For more than 20 years, Ardeshir Cowasjee diligently functioned as his country’s honorary conscience-keeper. Week after week he beamed his search-light on the wrongdoings of the custodians of state power in Pakistan and their collaborators in various fields — their insatiable greed, their shamelessness, and their contempt for law and good manners. The result was a stream of scintillating columns in Dawn that not only offered the readers information but also regaled them with thoroughly enjoyable writing.
In this relentless record of political scams and shameless corruption, as Amina Jilani has put it, political leaders, government ministers, generals and judges were as pitilessly and fearlessly exposed as land grabbers and petty thieves. Many of the stars in his rogues’ gallery were driven to despair but found themselves unable to do anything. Most of them saw safety in preferring discretion to valour. Even the Supreme Court that hauled Cowasjee up for contempt chose not to press the issue. His success in censuring the various regimes Pakistan has had to suffer was unmatched by his peers.
He could do all this because he could smell a rat from a mile off and had no inhibition going after those tainted by corruption regardless of their rank or reputation. His intrepidity was sustained by his respect for truth, and his command over facts. He used every possible means available to him to dig out stories of corruption and abuse of authority in the name of management. A stickler for detail and precision, he liked to quote from official records — orders, memos and letters — to nail the culprits. “We must read to remember,” he once wrote, and he religiously followed the rule. He read widely, he kept reading, and he remembered what he read. He also had leading jurists, lawyers and subject specialists on call to reinforce his gut reaction to scams. In time he became free of the need to search for the issues that needed to be taken up; all the information he needed travelled to him as more and more people recognised in him a forum of redress where nobody’s plaint was dismissed without a hearing.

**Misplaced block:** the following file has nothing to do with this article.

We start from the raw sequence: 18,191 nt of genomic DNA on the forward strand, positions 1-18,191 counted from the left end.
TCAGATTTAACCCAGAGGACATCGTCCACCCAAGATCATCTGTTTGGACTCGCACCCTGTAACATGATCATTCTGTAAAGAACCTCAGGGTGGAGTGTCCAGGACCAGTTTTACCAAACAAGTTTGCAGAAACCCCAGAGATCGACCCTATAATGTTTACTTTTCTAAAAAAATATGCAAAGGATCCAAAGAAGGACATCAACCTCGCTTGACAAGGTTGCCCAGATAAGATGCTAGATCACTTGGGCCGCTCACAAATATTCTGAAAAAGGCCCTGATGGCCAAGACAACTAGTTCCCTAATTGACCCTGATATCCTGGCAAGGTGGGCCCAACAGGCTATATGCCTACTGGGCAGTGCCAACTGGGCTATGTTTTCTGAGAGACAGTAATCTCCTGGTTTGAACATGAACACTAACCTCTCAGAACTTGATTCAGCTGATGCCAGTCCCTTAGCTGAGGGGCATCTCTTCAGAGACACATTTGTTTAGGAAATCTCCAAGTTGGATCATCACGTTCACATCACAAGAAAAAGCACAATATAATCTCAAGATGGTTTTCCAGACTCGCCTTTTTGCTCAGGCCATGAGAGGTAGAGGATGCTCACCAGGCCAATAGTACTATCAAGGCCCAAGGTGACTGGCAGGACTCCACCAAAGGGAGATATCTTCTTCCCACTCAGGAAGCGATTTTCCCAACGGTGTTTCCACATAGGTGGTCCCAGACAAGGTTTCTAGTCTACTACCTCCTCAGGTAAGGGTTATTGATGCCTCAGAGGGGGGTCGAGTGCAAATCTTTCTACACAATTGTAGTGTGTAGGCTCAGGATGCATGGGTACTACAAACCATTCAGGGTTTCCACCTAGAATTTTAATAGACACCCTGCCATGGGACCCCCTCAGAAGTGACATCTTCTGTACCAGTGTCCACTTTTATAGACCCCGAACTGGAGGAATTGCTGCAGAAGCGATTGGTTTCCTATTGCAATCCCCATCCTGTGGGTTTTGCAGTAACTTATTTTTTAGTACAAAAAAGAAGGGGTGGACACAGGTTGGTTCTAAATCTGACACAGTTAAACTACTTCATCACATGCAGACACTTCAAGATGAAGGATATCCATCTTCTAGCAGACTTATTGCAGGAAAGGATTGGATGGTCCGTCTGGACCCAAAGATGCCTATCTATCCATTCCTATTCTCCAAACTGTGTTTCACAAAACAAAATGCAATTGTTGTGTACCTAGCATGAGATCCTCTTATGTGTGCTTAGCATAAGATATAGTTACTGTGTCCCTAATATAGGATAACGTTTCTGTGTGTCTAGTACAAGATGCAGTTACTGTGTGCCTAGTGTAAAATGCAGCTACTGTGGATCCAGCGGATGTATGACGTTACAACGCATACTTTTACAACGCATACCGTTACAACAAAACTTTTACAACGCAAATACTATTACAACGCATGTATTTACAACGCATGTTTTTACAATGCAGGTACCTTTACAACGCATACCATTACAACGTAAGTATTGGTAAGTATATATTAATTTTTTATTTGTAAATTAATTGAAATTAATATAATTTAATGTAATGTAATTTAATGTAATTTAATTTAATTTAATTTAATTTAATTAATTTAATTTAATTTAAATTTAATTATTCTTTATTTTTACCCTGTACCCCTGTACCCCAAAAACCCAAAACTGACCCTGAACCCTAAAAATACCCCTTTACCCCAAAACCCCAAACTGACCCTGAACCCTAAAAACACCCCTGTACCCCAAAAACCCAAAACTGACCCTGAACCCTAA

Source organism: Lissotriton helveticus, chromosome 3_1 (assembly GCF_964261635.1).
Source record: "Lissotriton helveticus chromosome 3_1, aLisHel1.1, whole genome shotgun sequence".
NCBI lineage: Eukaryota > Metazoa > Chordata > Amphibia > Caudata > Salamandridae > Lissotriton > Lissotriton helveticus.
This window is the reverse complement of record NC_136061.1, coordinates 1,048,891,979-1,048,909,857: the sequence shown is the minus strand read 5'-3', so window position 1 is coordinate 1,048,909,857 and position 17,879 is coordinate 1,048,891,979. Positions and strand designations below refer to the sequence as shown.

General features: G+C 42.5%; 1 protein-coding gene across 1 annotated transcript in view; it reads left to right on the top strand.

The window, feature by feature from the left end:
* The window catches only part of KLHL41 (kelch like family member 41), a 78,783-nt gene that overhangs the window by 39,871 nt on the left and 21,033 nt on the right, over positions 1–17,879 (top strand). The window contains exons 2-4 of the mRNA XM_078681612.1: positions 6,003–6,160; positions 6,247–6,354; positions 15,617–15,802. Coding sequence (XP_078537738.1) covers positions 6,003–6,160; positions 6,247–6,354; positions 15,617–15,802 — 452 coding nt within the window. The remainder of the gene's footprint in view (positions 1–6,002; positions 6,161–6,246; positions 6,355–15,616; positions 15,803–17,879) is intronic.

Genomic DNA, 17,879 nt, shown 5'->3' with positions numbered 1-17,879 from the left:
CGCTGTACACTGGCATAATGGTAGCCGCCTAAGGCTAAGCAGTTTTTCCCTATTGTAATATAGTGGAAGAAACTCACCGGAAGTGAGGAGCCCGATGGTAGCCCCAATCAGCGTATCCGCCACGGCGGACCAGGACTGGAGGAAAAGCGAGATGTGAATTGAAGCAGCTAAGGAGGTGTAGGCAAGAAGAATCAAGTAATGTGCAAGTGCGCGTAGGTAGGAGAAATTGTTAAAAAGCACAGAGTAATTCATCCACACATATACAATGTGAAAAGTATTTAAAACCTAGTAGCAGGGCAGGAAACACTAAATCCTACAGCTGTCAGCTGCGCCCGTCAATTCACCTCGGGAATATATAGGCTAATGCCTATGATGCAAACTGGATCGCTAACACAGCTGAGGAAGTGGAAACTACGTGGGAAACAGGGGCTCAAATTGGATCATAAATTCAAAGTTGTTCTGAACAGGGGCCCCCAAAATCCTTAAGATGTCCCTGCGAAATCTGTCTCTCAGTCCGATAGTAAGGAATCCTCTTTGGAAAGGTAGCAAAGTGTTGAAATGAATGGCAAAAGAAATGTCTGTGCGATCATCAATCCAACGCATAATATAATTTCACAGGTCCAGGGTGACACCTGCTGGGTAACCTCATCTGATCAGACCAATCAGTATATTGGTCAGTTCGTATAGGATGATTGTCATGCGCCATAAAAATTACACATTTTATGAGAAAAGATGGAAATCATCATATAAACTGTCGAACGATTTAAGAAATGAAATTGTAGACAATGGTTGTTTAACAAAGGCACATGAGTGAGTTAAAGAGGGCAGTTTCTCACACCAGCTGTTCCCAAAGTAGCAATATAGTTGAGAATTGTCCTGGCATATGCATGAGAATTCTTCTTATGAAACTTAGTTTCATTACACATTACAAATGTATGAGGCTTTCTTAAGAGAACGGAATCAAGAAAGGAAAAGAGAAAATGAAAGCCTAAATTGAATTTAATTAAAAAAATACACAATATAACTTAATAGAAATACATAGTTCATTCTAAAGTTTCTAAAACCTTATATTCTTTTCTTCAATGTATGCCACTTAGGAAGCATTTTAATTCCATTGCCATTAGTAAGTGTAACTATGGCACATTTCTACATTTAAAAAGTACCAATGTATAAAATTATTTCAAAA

Cowasjee’s strength also lay in his total allegiance to Mohammad Ali Jinnah and an unshakable faith in his vision of a secular Pakistan. He often recalled, on the nation’s independence day and the Quaid’s birth anniversary, what Pakistan was meant to be and what it had been turned into by opportunists and self-seekers. He valued this belief and often referred to the inspiration it provided Zoroastrians who became famous for their public service, respect for law and charity. But his outlook on politics and governance was completely secular. That is why he was unsparing in his criticism of “the lethal mixture of state and religion” in the Objectives Resolution that ensured that “bigotry and intolerance would flourish.”